Sunday, December 16, 2007
Martin Rev - Gutter Rock
Martin Rev - "Gutter Rock"
Before I graduated college, I had to get an internship relevant to my major. I should have looked at this as the opportunity that it was rather than an unfortunate chore standing in the way of picking up my degree. What I should have known -- and what no one told me, but what I should have figured out for myself anyway -- was that the degree itself was going to be completely useless and hardly worth the paper it was printed on. The internship, on the other hand, was a real chance to get my foot in the door somewhere, or at least earn some valuable experience that would look impressive on a resume.
My parents wanted me to pursue something with the Chicago Tribune, or maybe WGN. I had the feeling that there was no way I'd be accepted by either outlet or any others comparable in size or reputation -- most major newspapers and television stations seem to have working relationships with big universities anyway, so getting accepted from outside of those established programs seemed like wishful thinking to me -- so I wrote off my chances not just there but with any place where I felt I might find myself in competition with anyone else. Maybe I thought I was being practical, but with a few years of hindsight I can clearly see that I was just making excuses for myself and my fear of really being put to the test. Anyway, I managed to get an internship with a local music magazine. Huge local circulation, more or less unknown and unavailable outside of the Chicago area. I'd been reading it for years and was incredibly thankful for the opportunity to be a part of it.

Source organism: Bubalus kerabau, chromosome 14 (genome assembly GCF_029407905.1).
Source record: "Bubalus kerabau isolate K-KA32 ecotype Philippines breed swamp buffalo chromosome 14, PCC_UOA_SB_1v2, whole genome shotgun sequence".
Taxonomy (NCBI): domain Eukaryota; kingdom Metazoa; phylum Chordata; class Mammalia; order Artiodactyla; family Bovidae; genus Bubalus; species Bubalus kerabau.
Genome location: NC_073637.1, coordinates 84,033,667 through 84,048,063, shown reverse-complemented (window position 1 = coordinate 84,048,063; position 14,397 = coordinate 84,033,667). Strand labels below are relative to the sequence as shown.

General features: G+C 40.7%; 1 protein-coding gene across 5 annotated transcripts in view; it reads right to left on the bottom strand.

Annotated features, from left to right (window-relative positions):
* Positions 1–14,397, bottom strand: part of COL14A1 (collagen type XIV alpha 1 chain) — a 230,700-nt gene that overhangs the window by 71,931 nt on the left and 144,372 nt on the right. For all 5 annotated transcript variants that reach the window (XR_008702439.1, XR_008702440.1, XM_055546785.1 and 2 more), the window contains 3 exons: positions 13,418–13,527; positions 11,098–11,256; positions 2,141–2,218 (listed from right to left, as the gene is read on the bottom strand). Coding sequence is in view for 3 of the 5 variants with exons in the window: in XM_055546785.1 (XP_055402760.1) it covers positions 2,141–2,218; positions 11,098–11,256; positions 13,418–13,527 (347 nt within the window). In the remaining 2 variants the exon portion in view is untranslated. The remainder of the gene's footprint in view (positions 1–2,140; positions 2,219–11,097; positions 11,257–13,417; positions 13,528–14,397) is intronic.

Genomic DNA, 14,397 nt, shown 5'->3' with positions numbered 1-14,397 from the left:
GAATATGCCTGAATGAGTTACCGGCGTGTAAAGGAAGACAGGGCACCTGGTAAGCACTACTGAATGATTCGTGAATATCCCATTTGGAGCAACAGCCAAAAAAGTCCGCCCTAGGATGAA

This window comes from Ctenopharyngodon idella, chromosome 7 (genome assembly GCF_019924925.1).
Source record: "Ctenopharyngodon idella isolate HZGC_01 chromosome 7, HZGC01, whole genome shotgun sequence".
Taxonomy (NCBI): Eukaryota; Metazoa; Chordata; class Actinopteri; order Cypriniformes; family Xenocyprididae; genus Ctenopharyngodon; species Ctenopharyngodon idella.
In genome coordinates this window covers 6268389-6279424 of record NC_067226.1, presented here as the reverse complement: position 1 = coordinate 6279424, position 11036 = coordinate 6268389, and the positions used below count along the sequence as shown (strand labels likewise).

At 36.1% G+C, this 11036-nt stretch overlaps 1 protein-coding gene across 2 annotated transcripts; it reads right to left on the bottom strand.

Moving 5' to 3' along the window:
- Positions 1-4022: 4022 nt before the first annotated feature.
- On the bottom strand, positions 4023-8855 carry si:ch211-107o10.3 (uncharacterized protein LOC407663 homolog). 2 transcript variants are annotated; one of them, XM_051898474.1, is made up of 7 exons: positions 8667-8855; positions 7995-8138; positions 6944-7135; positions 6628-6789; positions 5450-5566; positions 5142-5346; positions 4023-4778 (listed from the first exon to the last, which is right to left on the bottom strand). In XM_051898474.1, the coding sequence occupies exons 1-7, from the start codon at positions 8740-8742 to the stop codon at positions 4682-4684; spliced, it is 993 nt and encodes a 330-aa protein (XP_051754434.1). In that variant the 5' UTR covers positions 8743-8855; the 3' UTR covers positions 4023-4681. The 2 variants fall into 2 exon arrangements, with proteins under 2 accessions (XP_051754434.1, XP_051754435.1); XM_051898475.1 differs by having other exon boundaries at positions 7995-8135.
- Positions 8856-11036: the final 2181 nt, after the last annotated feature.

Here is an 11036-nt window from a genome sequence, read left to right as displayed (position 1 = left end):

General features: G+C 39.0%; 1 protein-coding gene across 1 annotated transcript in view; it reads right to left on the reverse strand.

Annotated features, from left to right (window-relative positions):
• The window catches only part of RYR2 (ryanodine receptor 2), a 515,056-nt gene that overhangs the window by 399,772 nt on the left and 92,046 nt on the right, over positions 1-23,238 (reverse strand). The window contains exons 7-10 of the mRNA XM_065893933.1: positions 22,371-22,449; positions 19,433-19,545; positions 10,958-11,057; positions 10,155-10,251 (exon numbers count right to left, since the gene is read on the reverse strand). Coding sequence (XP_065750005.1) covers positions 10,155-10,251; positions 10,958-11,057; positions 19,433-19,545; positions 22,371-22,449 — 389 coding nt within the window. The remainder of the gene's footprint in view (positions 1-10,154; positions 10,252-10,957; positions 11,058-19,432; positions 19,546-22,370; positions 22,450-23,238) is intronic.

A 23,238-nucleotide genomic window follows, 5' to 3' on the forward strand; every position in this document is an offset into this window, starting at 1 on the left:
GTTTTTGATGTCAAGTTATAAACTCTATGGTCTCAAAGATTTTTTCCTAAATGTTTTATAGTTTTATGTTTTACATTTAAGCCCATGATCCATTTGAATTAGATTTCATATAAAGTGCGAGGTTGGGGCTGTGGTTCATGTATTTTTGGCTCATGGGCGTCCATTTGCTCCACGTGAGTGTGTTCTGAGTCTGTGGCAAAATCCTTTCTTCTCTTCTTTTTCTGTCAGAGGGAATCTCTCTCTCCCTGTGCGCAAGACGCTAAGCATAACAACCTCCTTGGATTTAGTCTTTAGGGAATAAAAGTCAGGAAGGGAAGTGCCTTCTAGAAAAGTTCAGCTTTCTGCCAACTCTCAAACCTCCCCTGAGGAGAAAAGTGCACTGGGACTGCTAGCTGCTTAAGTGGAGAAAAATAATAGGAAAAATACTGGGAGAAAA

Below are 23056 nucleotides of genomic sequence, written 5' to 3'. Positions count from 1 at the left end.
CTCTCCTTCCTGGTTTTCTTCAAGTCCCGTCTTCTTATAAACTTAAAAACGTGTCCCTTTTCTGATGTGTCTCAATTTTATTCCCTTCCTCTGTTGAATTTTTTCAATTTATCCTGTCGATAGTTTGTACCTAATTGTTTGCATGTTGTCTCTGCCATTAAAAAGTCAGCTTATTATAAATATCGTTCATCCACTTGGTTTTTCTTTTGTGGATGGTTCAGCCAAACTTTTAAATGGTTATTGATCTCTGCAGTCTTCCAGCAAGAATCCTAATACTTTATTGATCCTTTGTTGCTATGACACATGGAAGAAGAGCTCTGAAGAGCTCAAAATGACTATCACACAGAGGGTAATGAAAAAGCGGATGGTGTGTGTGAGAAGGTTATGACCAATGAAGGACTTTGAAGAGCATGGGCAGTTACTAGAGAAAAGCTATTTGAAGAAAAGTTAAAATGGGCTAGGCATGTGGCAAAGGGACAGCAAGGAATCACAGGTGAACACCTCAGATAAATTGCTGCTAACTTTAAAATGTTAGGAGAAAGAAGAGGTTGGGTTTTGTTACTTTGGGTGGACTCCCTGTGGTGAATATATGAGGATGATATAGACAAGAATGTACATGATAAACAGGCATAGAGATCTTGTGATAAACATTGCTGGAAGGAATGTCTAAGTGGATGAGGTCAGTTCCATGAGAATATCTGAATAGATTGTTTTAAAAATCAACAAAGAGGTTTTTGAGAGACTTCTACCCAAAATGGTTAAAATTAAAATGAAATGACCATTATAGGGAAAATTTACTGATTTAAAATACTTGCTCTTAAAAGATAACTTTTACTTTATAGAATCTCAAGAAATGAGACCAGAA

And... it was everything I expected it to be. I answered phones, opened lots of mail, spent many hours copy editing, and got lots of chances to contribute with reviews and features. I'd always thought of myself as a good reviewer and an average writer outside of that format, but in time I realized that the the converse was true. Interviews stressed me out terribly. Before they even began, just the process of even arranging and conducting them over the phone was a nightmare plagued by constant rescheduling and occasional technical disasters. And once I managed to conduct and transcribe any of these, it would take me an embarrassing amount of time to turn them into anything resembling a cohesive article. For anyone who's going to make a living as a journalist, consistently being able to turn a story around within a few days (or a few hours) is one of the most important skills to possess. Having to devote entire days to single paragraphs or sentences was a clear sign that I wasn't going to go far in this business. I can say that I was, and still am, really proud of how a few of my features turned out. But that's all in a day's work for some people, not a few weeks of snail's pace writing and revision.